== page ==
Economics

Forget the Urban Stereotypes: What Millennial America Really Looks Like

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Perhaps no generation has been more spoken for than millennials. In the mainstream press, they are almost universally portrayed as aspiring urbanistas, waiting to move into the nation’s dense and expensive core cities.

Yet like so many stereotypes — often created by wishful thinking — this one is generally exaggerated and even essentially wrong. We now have a solid 15 years of data on the growth of young people ages 20-34, from 2000 to 2015, which covers millennials over the time they entered college, got their first jobs and, in some cases, started families.  read more »

Postcards From the Zombie Apocalypse

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I’m regularly accused of being a doomer whenever I point out the obvious – that many aspects of how we’ve organized our affairs over the last several decades aren’t meant to last. So they won’t. The end of Jiffy Lube and Lean Cuisine isn’t The End. Civilization will carry on without them, I assure you. But when it’s suggested that our current set of arrangements won’t last forever people immediately imagine Mad Max, as if no other alternative exists. Things are going to change. They always have and they always will.  read more »

Ontario’s Labor & Housing Policies: US Midwest Opportunities?

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The Globe and Mail, a Canadian national newspaper, reports concerns raised by Magna International, Inc. that proposed provincial labor legislation (the “Fair Workplaces Better Jobs Act”) could result in seriously reduced economic competitiveness for Ontario, Canada’s most populous province (“Magna says new Ontario labour bill threatens jobs, investment”).  read more »

Capitalism Did Not Win the Cold War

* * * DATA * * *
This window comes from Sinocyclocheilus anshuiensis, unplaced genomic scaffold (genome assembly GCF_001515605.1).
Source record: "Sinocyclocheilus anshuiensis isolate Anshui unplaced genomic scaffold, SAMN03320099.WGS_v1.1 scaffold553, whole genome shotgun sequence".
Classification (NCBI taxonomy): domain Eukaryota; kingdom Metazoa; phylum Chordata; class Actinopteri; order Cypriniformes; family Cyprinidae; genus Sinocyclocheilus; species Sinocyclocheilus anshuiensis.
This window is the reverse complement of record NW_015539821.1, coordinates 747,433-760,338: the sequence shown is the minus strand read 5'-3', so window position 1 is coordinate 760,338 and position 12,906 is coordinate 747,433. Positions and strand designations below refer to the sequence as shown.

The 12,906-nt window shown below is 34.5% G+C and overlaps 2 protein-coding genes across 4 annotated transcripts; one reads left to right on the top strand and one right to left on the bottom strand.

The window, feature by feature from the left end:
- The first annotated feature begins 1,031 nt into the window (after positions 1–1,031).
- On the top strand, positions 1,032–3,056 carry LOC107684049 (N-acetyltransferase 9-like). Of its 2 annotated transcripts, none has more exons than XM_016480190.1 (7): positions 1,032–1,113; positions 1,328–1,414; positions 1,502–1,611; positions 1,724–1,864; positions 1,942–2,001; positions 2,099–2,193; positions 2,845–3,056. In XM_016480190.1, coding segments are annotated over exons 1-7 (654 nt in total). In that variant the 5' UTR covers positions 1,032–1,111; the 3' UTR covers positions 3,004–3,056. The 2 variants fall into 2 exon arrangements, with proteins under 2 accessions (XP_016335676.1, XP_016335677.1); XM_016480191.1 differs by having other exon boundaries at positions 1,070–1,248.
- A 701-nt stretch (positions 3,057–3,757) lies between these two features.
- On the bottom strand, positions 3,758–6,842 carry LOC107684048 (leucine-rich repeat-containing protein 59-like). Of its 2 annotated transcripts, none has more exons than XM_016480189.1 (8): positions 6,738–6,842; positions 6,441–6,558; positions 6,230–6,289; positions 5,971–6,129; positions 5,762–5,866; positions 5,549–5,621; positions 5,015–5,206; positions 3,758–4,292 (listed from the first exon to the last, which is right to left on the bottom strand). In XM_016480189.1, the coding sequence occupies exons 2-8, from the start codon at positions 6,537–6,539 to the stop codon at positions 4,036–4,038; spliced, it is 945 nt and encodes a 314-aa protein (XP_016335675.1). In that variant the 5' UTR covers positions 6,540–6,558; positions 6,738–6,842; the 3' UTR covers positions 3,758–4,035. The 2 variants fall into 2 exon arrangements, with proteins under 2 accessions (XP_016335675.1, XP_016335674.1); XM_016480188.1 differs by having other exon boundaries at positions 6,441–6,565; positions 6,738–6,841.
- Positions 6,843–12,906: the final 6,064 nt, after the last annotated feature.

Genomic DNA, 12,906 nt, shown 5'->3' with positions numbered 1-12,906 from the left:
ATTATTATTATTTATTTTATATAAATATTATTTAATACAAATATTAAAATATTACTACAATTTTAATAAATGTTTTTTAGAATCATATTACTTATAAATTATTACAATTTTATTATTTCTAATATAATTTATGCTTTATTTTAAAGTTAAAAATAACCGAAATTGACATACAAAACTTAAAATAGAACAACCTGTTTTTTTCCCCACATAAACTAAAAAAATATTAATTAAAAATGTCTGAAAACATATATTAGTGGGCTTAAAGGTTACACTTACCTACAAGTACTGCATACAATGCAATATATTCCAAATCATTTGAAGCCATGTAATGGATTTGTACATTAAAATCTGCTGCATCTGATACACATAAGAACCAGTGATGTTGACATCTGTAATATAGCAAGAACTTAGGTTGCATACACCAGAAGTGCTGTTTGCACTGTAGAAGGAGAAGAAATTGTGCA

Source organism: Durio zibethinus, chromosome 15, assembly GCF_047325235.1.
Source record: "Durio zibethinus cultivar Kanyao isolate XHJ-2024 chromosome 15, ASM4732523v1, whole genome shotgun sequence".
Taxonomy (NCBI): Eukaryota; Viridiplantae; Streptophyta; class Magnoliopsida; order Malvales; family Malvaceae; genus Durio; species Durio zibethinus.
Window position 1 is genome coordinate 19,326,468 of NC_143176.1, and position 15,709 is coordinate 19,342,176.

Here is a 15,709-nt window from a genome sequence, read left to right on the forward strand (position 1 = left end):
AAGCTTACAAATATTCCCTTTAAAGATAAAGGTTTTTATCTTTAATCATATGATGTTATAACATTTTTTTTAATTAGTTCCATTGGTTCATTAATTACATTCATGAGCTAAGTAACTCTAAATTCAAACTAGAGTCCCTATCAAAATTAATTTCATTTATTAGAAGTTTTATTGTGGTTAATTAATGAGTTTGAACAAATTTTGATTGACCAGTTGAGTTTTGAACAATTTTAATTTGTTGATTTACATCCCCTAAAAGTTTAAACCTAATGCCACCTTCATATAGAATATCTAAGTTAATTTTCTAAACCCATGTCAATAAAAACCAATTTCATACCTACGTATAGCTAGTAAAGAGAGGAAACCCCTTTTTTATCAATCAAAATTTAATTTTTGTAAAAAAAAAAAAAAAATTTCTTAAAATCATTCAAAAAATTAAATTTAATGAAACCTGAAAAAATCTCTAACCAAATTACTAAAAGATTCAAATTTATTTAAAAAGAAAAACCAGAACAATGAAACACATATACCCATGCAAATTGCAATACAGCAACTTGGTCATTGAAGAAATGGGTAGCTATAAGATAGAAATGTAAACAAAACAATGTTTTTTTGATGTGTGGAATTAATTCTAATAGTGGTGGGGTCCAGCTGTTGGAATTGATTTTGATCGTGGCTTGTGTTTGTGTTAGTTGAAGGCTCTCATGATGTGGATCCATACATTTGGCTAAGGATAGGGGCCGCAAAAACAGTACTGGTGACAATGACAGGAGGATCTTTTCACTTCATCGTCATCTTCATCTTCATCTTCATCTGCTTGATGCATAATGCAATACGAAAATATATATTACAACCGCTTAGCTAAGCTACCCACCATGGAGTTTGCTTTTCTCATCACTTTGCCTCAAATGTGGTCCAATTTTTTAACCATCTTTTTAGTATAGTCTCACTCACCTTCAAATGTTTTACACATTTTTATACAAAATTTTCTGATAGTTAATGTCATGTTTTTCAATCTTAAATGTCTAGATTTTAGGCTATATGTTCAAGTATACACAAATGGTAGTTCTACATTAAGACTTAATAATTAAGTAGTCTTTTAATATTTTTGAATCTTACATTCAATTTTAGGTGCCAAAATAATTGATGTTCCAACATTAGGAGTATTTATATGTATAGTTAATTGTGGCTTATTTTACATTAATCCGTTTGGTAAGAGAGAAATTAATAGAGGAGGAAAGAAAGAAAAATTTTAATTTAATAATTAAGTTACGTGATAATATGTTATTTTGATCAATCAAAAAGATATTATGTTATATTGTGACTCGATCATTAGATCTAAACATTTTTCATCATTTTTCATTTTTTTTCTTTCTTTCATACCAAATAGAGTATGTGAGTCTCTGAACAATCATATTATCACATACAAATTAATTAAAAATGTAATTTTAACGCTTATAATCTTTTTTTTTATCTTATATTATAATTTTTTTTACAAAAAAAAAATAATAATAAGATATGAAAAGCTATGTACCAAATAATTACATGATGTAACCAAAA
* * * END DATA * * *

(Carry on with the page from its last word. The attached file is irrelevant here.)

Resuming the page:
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When the Soviet Union collapsed 26 years ago, it was generally agreed that the West had won the Cold War. This was affirmed by the prosperity and possibilities awaiting citizens of Western countries, as opposed to the political and economic stagnation experienced by those in Communist states.  read more »

Subjects:

Deep Ellum

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I recently wrote about the need to embrace reality when it comes to land use regulation, culture, politics, and economics. My interpretation can seem a bit… dark. It’s not my intention to discourage people looking to make a positive difference in their communities. I’ve just seen how things tend to play out and the process doesn’t exactly favor mom and pop operations that are juggling day jobs, raising kids, and working on limited budgets.  read more »

Diners and the Decline of Shared Social Institutions

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Grub Street posted another installment in the decline of the New York diner genre.

I’ve made the point before that many of these old line institutions are going out of business because their product simply isn’t very good. I’m a fan of diner food, but I’ve never had a good meal in a Manhattan diner.  read more »

High-Flying California Charts Its Own Path -- Is A Cliff Ahead?

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As its economy bounced back from the Great Recession, California emerged as a progressive role model, with New York Times columnist Paul Krugman arguing that the state’s “success” was proof of the superiority of a high tax, high regulation economy.  read more »

Red State Conundrum

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How do you raise incomes when your state’s economic appeal is based on low costs?

That’s the basic conundrum facing a number of red states. They rightly talk about their cost climate, touting tax rates and such. But the biggest component of cost for many businesses is labor. Being a low cost state is tantamount to being a low wage one in many cases.  read more »

Subjects:

Is California Anti-Family?

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In its race against rapidly aging Europe and East Asia, America’s relatively vibrant nurseries have provided some welcome demographic dynamism. Yet, in recent years, notably since the Great Recession and the weak recovery that followed, America’s birthrate has continued to drop, and is now at a record low.  read more »

Can California Survive a Tech Bust?

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California’s economic revival has sparked widespread notions, shared by Jerry Brown and observers elsewhere, that its economy — and policy agenda — should be adopted by the rest of the country. And, to be sure, the Golden State has made a strong recovery in the last five years, but this may prove to be far more vulnerable than its boosters imagine.  read more »